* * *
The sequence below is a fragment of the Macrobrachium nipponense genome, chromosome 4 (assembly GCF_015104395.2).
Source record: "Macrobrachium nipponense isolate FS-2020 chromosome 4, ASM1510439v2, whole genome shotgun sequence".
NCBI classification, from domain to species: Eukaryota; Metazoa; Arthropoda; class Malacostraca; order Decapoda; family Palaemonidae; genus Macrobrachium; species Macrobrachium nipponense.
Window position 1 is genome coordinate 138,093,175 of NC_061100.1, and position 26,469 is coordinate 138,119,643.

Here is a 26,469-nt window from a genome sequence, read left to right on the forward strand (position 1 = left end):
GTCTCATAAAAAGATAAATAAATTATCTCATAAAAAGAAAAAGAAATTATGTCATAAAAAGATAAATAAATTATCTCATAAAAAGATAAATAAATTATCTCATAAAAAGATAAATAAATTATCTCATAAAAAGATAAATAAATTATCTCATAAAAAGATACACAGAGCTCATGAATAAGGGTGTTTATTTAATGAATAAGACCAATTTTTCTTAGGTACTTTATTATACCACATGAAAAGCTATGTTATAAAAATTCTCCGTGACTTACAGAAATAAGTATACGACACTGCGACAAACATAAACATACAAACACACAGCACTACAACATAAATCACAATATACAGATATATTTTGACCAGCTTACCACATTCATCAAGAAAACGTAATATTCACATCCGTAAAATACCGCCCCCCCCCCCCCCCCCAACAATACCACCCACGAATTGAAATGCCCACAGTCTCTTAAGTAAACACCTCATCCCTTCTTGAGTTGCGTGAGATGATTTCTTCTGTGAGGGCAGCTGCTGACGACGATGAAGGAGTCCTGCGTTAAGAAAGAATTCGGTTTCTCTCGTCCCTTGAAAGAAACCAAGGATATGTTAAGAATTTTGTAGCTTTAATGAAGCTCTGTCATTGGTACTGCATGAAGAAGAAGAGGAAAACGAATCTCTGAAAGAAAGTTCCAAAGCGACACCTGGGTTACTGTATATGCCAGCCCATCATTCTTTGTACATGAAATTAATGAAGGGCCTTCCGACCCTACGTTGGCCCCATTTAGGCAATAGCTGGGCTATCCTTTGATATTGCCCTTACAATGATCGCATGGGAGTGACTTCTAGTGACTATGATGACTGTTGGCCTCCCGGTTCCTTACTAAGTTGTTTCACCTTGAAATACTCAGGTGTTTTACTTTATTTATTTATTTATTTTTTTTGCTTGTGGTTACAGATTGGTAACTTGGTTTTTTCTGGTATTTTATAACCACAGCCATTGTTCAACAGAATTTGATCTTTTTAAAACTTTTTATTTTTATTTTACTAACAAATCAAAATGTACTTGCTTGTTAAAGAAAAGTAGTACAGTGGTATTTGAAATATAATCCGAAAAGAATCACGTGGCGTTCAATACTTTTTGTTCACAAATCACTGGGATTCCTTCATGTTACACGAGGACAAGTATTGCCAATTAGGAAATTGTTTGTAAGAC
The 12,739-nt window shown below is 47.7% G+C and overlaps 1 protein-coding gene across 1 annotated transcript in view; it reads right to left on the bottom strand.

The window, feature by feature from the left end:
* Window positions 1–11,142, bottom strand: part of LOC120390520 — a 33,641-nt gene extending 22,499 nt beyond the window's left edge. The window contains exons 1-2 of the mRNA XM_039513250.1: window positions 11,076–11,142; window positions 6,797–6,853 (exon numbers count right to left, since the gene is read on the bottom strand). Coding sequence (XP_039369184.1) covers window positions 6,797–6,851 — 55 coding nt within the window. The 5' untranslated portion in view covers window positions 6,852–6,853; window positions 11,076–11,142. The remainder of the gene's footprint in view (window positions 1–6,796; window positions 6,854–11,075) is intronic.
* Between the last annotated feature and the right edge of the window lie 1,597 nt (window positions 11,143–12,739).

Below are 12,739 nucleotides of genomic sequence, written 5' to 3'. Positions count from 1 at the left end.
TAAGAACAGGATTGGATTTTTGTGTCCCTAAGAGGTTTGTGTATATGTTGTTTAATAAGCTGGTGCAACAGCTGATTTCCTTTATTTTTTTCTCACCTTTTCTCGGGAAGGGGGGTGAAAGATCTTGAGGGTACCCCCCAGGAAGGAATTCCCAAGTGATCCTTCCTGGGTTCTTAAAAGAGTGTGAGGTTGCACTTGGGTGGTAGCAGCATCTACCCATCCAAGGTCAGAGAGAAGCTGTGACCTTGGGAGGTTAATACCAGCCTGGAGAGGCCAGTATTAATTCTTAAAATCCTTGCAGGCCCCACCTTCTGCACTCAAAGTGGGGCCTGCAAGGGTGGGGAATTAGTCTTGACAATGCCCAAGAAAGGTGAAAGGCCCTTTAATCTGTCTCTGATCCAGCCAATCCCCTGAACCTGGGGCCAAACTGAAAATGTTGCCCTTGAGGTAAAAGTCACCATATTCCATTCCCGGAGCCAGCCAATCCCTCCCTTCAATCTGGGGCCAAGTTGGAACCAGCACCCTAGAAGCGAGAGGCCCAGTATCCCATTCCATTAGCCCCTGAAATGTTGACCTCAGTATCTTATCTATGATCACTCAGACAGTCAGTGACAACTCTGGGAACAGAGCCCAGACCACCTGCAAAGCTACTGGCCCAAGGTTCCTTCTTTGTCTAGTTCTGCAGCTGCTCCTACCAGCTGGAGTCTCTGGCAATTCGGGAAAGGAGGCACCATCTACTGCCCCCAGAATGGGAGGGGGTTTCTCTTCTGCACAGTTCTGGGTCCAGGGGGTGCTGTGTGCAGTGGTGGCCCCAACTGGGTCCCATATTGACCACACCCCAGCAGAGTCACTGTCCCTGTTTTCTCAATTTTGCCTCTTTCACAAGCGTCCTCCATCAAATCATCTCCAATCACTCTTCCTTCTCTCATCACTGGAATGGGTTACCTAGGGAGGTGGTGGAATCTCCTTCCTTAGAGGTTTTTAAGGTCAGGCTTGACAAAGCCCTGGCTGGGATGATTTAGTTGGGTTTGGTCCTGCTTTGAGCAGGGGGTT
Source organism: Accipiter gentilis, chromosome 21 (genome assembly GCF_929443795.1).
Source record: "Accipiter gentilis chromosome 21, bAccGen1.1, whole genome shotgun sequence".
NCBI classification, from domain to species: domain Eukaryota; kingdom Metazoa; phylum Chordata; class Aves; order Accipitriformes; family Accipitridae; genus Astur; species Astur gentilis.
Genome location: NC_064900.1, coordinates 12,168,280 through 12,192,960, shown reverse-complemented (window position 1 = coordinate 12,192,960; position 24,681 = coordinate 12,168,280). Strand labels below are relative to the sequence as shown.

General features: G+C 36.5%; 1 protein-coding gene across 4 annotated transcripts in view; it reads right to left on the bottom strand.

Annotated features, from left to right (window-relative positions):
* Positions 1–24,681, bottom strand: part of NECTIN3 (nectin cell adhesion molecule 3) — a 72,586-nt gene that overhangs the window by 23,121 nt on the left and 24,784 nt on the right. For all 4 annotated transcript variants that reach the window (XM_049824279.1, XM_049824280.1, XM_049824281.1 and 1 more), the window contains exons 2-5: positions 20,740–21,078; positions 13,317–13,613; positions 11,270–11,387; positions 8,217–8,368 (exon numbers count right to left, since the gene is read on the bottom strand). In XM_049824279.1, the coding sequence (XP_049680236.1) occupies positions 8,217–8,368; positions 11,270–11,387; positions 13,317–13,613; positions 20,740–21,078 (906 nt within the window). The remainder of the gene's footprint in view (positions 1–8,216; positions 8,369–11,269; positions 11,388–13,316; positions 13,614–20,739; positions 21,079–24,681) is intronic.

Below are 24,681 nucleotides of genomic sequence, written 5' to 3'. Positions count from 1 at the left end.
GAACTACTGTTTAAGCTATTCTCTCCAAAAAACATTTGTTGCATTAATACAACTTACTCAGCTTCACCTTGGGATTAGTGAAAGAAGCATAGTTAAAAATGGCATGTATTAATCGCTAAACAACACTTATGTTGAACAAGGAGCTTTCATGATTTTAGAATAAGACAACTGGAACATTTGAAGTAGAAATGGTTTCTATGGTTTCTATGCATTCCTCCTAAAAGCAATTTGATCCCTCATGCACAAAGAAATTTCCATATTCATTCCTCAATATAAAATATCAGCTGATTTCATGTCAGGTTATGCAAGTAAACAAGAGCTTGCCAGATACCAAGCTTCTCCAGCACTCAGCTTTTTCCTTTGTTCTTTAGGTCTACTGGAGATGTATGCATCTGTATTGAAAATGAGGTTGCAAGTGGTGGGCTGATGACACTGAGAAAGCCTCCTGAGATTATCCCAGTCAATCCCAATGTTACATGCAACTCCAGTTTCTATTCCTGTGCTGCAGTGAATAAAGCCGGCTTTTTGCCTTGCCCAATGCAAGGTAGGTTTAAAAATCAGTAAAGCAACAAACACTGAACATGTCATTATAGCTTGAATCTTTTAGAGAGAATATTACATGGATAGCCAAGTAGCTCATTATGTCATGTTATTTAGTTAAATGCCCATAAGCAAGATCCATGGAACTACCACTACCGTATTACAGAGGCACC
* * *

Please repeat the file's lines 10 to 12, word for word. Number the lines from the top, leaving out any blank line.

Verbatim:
* Between the last annotated feature and the right edge of the window lie 1,597 nt (window positions 11,143–12,739).

Below are 12,739 nucleotides of genomic sequence, written 5' to 3'. Positions count from 1 at the left end.
TAAGAACAGGATTGGATTTTTGTGTCCCTAAGAGGTTTGTGTATATGTTGTTTAATAAGCTGGTGCAACAGCTGATTTCCTTTATTTTTTTCTCACCTTTTCTCGGGAAGGGGGGTGAAAGATCTTGAGGGTACCCCCCAGGAAGGAATTCCCAAGTGATCCTTCCTGGGTTCTTAAAAGAGTGTGAGGTTGCACTTGGGTGGTAGCAGCATCTACCCATCCAAGGTCAGAGAGAAGCTGTGACCTTGGGAGGTTAATACCAGCCTGGAGAGGCCAGTATTAATTCTTAAAATCCTTGCAGGCCCCACCTTCTGCACTCAAAGTGGGGCCTGCAAGGGTGGGGAATTAGTCTTGACAATGCCCAAGAAAGGTGAAAGGCCCTTTAATCTGTCTCTGATCCAGCCAATCCCCTGAACCTGGGGCCAAACTGAAAATGTTGCCCTTGAGGTAAAAGTCACCATATTCCATTCCCGGAGCCAGCCAATCCCTCCCTTCAATCTGGGGCCAAGTTGGAACCAGCACCCTAGAAGCGAGAGGCCCAGTATCCCATTCCATTAGCCCCTGAAATGTTGACCTCAGTATCTTATCTATGATCACTCAGACAGTCAGTGACAACTCTGGGAACAGAGCCCAGACCACCTGCAAAGCTACTGGCCCAAGGTTCCTTCTTTGTCTAGTTCTGCAGCTGCTCCTACCAGCTGGAGTCTCTGGCAATTCGGGAAAGGAGGCACCATCTACTGCCCCCAGAATGGGAGGGGGTTTCTCTTCTGCACAGTTCTGGGTCCAGGGGGTGCTGTGTGCAGTGGTGGCCCCAACTGGGTCCCATATTGACCACACCCCAGCAGAGTCACTGTCCCTGTTTTCTCAATTTTGCCTCTTTCACAAGCGTCCTCCATCAAATCATCTCCAATCACTCTTCCTTCTCTCATCACTGGAATGGGTTACCTAGGGAGGTGGTGGAATCTCCTTCCTTAGAGGTTTTTAAGGTCAGGCTTGACAAAGCCCTGGCTGGGATGATTTAGTTGGGTTTGGTCCTGCTTTGAGCAGGGGGTT